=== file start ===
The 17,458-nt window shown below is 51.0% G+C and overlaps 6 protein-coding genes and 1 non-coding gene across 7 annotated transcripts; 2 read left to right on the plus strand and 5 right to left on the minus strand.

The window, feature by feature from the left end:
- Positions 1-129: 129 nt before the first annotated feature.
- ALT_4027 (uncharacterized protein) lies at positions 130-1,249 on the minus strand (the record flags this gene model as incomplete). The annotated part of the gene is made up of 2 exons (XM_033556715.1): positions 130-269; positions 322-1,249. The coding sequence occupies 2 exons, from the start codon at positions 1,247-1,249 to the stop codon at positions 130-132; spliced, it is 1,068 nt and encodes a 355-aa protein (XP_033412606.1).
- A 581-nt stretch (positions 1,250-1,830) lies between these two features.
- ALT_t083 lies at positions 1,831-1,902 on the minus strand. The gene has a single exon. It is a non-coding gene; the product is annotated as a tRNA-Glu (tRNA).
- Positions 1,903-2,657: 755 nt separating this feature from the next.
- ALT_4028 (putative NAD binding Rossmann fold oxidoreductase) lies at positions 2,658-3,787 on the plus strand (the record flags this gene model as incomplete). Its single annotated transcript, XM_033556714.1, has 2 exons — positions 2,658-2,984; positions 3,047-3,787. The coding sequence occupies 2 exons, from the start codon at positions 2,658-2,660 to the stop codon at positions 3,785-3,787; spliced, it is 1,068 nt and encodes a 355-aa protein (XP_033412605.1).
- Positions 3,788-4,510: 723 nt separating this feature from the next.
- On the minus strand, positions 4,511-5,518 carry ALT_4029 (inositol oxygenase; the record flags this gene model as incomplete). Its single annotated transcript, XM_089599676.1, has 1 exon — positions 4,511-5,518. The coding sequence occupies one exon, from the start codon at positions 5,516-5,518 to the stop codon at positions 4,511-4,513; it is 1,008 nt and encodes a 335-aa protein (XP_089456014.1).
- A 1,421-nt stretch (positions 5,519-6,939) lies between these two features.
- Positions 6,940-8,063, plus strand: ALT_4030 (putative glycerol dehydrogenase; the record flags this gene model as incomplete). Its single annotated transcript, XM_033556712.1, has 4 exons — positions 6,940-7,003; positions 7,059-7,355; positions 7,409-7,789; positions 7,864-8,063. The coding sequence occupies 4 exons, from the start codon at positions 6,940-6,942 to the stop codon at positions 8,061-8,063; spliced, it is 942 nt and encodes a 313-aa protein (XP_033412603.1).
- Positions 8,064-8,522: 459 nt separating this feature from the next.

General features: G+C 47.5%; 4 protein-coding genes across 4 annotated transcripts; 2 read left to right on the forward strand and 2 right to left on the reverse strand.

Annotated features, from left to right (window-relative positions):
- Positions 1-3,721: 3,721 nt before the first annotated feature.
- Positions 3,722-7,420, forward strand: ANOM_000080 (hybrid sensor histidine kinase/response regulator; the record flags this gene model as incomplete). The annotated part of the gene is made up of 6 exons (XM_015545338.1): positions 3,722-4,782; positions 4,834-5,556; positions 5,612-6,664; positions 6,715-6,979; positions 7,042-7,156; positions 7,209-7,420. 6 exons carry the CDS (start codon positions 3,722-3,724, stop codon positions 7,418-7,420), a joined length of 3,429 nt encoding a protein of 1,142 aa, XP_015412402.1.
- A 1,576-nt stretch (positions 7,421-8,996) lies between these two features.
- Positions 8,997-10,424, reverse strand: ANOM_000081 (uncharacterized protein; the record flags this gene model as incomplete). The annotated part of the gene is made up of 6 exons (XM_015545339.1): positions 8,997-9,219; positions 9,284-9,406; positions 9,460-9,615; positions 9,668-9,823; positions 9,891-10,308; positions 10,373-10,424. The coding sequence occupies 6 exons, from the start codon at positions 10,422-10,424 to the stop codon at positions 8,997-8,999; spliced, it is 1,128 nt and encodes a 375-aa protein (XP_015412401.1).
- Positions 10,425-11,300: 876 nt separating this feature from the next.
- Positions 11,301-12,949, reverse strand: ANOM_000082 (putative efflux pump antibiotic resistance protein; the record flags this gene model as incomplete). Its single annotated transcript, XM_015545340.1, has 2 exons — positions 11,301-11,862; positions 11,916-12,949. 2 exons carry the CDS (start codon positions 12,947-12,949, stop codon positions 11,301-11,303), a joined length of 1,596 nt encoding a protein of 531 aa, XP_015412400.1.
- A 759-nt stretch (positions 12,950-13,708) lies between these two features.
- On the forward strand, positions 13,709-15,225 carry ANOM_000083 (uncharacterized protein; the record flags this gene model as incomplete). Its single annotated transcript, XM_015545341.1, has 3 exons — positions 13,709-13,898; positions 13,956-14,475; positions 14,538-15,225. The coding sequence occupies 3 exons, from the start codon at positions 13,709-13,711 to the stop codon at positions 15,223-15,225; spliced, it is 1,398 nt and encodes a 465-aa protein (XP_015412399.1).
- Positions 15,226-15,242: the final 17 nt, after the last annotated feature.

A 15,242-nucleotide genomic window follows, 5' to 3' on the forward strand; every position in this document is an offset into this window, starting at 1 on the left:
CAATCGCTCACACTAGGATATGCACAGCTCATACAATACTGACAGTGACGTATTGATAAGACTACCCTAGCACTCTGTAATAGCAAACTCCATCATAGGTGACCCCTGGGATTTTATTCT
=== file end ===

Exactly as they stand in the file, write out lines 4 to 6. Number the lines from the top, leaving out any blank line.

- ALT_4027 (uncharacterized protein) lies at positions 130-1,249 on the minus strand (the record flags this gene model as incomplete). The annotated part of the gene is made up of 2 exons (XM_033556715.1): positions 130-269; positions 322-1,249. The coding sequence occupies 2 exons, from the start codon at positions 1,247-1,249 to the stop codon at positions 130-132; spliced, it is 1,068 nt and encodes a 355-aa protein (XP_033412606.1).
- A 581-nt stretch (positions 1,250-1,830) lies between these two features.
- ALT_t083 lies at positions 1,831-1,902 on the minus strand. The gene has a single exon. It is a non-coding gene; the product is annotated as a tRNA-Glu (tRNA).